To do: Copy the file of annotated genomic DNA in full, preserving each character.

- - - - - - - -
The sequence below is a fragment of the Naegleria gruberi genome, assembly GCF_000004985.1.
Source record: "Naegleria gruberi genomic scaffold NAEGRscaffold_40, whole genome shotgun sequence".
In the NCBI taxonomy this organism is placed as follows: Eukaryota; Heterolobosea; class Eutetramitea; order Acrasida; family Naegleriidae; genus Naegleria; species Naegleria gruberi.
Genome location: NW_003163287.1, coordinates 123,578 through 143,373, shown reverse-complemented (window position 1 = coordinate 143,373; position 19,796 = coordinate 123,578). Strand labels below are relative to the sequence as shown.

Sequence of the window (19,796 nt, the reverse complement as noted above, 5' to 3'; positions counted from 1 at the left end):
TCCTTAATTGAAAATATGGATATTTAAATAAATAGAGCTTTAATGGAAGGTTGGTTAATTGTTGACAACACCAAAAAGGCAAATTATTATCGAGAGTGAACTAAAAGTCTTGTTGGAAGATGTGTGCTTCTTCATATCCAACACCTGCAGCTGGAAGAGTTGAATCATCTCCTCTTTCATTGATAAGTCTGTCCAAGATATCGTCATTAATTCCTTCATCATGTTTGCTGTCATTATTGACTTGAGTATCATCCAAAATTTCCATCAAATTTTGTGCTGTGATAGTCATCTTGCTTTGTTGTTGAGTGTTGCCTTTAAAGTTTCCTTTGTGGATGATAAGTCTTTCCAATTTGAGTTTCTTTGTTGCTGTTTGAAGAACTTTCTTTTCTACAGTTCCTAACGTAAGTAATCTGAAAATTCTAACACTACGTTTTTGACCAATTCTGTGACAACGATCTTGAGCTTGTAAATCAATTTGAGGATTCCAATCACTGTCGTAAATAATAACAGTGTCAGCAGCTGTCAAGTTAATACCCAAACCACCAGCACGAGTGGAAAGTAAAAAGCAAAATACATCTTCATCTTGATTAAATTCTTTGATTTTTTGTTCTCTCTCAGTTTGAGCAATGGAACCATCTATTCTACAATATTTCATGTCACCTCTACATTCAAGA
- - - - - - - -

The sequence below is a fragment of the Naegleria gruberi genome, assembly GCF_000004985.1.
Source record: "Naegleria gruberi genomic scaffold NAEGRscaffold_40, whole genome shotgun sequence".
In the NCBI taxonomy this organism is placed as follows: Eukaryota; Heterolobosea; class Eutetramitea; order Acrasida; family Naegleriidae; genus Naegleria; species Naegleria gruberi.
Genome location: NW_003163287.1, coordinates 123,578 through 143,373, shown reverse-complemented (window position 1 = coordinate 143,373; position 19,796 = coordinate 123,578). Strand labels below are relative to the sequence as shown.

Sequence of the window (19,796 nt, the reverse complement as noted above, 5' to 3'; positions counted from 1 at the left end):
TCCTTAATTGAAAATATGGATATTTAAATAAATAGAGCTTTAATGGAAGGTTGGTTAATTGTTGACAACACCAAAAAGGCAAATTATTATCGAGAGTGAACTAAAAGTCTTGTTGGAAGATGTGTGCTTCTTCATATCCAACACCTGCAGCTGGAAGAGTTGAATCATCTCCTCTTTCATTGATAAGTCTGTCCAAGATATCGTCATTAATTCCTTCATCATGTTTGCTGTCATTATTGACTTGAGTATCATCCAAAATTTCCATCAAATTTTGTGCTGTGATAGTCATCTTGCTTTGTTGTTGAGTGTTGCCTTTAAAGTTTCCTTTGTGGATGATAAGTCTTTCCAATTTGAGTTTCTTTGTTGCTGTTTGAAGAACTTTCTTTTCTACAGTTCCTAACGTAAGTAATCTGAAAATTCTAACACTACGTTTTTGACCAATTCTGTGACAACGATCTTGAGCTTGTAAATCAATTTGAGGATTCCAATCACTGTCGTAAATAATAACAGTGTCAGCAGCTGTCAAGTTAATACCCAAACCACCAGCACGAGTGGAAAGTAAAAAGCAAAATACATCTTCATCTTGATTAAATTCTTTGATTTTTTGTTCTCTCTCAGTTTGAGCAATGGAACCATCTATTCTACAATATTTCATGTCACCTCTACATTCAAGA